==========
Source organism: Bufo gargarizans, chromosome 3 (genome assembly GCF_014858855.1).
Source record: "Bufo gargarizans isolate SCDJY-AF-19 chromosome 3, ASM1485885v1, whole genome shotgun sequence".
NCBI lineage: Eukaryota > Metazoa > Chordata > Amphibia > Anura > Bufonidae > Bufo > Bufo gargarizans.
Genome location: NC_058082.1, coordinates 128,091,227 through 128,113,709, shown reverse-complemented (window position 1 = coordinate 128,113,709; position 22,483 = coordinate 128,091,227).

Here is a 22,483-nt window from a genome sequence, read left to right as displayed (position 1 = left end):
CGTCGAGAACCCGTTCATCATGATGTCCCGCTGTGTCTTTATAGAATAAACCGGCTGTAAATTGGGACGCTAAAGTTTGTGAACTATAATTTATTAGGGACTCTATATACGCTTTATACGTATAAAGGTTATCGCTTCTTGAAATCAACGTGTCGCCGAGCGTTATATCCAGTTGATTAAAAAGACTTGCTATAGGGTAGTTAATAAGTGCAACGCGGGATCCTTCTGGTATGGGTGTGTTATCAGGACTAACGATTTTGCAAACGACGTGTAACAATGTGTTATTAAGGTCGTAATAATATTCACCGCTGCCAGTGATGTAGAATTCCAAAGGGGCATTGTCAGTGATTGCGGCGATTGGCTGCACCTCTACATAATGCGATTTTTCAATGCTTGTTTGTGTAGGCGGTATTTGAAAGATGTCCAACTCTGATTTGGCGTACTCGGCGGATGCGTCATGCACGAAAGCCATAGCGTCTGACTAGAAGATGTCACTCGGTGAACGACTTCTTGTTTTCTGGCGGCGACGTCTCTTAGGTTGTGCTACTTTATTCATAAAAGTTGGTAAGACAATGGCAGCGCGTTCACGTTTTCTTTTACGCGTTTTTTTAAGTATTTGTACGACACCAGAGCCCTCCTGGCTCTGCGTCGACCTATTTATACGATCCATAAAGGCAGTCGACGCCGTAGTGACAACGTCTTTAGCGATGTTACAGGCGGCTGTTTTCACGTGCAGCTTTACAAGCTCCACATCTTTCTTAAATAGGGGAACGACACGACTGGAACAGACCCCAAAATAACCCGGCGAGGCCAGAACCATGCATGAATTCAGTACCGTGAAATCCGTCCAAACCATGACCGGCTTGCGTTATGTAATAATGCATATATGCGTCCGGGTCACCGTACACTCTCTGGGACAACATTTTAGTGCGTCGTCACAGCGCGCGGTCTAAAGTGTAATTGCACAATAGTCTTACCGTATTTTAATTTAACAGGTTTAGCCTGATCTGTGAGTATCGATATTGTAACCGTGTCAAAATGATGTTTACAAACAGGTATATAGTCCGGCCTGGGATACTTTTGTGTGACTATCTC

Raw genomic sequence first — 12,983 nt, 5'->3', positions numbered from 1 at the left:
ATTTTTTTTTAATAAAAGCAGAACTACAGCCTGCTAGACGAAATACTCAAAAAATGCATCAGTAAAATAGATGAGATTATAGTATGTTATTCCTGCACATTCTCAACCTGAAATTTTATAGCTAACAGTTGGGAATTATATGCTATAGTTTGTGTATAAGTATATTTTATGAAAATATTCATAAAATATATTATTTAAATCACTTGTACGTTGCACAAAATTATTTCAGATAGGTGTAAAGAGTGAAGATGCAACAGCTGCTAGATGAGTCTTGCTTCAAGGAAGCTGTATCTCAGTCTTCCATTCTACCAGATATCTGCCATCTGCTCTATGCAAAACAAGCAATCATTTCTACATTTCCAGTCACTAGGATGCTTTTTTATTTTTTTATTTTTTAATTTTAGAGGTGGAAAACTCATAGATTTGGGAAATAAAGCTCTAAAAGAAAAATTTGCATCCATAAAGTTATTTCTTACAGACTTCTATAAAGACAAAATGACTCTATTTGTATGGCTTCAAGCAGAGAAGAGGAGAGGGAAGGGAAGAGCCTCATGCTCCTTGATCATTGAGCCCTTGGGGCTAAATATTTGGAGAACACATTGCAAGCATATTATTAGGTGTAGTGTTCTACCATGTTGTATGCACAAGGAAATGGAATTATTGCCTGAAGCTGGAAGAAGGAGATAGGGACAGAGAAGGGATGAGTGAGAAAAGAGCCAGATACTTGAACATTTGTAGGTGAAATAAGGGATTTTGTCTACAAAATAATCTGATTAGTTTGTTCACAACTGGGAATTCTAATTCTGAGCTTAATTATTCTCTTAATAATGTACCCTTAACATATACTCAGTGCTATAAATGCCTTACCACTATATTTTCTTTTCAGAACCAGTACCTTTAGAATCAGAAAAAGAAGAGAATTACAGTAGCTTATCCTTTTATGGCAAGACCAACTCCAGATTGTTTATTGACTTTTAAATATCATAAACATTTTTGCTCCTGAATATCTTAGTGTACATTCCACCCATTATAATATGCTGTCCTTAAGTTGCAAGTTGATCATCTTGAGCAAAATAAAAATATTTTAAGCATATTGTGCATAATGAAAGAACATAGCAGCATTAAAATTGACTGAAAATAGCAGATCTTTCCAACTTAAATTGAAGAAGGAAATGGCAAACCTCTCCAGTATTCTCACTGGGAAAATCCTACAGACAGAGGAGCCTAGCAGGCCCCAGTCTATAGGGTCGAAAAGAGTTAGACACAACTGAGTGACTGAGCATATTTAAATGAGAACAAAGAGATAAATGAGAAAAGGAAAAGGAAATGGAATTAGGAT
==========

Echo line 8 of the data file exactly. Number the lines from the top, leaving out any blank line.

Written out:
ATTTTTTTTTAATAAAAGCAGAACTACAGCCTGCTAGACGAAATACTCAAAAAATGCATCAGTAAAATAGATGAGATTATAGTATGTTATTCCTGCACATTCTCAACCTGAAATTTTATAGCTAACAGTTGGGAATTATATGCTATAGTTTGTGTATAAGTATATTTTATGAAAATATTCATAAAATATATTATTTAAATCACTTGTACGTTGCACAAAATTATTTCAGATAGGTGTAAAGAGTGAAGATGCAACAGCTGCTAGATGAGTCTTGCTTCAAGGAAGCTGTATCTCAGTCTTCCATTCTACCAGATATCTGCCATCTGCTCTATGCAAAACAAGCAATCATTTCTACATTTCCAGTCACTAGGATGCTTTTTTATTTTTTTATTTTTTAATTTTAGAGGTGGAAAACTCATAGATTTGGGAAATAAAGCTCTAAAAGAAAAATTTGCATCCATAAAGTTATTTCTTACAGACTTCTATAAAGACAAAATGACTCTATTTGTATGGCTTCAAGCAGAGAAGAGGAGAGGGAAGGGAAGAGCCTCATGCTCCTTGATCATTGAGCCCTTGGGGCTAAATATTTGGAGAACACATTGCAAGCATATTATTAGGTGTAGTGTTCTACCATGTTGTATGCACAAGGAAATGGAATTATTGCCTGAAGCTGGAAGAAGGAGATAGGGACAGAGAAGGGATGAGTGAGAAAAGAGCCAGATACTTGAACATTTGTAGGTGAAATAAGGGATTTTGTCTACAAAATAATCTGATTAGTTTGTTCACAACTGGGAATTCTAATTCTGAGCTTAATTATTCTCTTAATAATGTACCCTTAACATATACTCAGTGCTATAAATGCCTTACCACTATATTTTCTTTTCAGAACCAGTACCTTTAGAATCAGAAAAAGAAGAGAATTACAGTAGCTTATCCTTTTATGGCAAGACCAACTCCAGATTGTTTATTGACTTTTAAATATCATAAACATTTTTGCTCCTGAATATCTTAGTGTACATTCCACCCATTATAATATGCTGTCCTTAAGTTGCAAGTTGATCATCTTGAGCAAAATAAAAATATTTTAAGCATATTGTGCATAATGAAAGAACATAGCAGCATTAAAATTGACTGAAAATAGCAGATCTTTCCAACTTAAATTGAAGAAGGAAATGGCAAACCTCTCCAGTATTCTCACTGGGAAAATCCTACAGACAGAGGAGCCTAGCAGGCCCCAGTCTATAGGGTCGAAAAGAGTTAGACACAACTGAGTGACTGAGCATATTTAAATGAGAACAAAGAGATAAATGAGAAAAGGAAAAGGAAATGGAATTAGGAT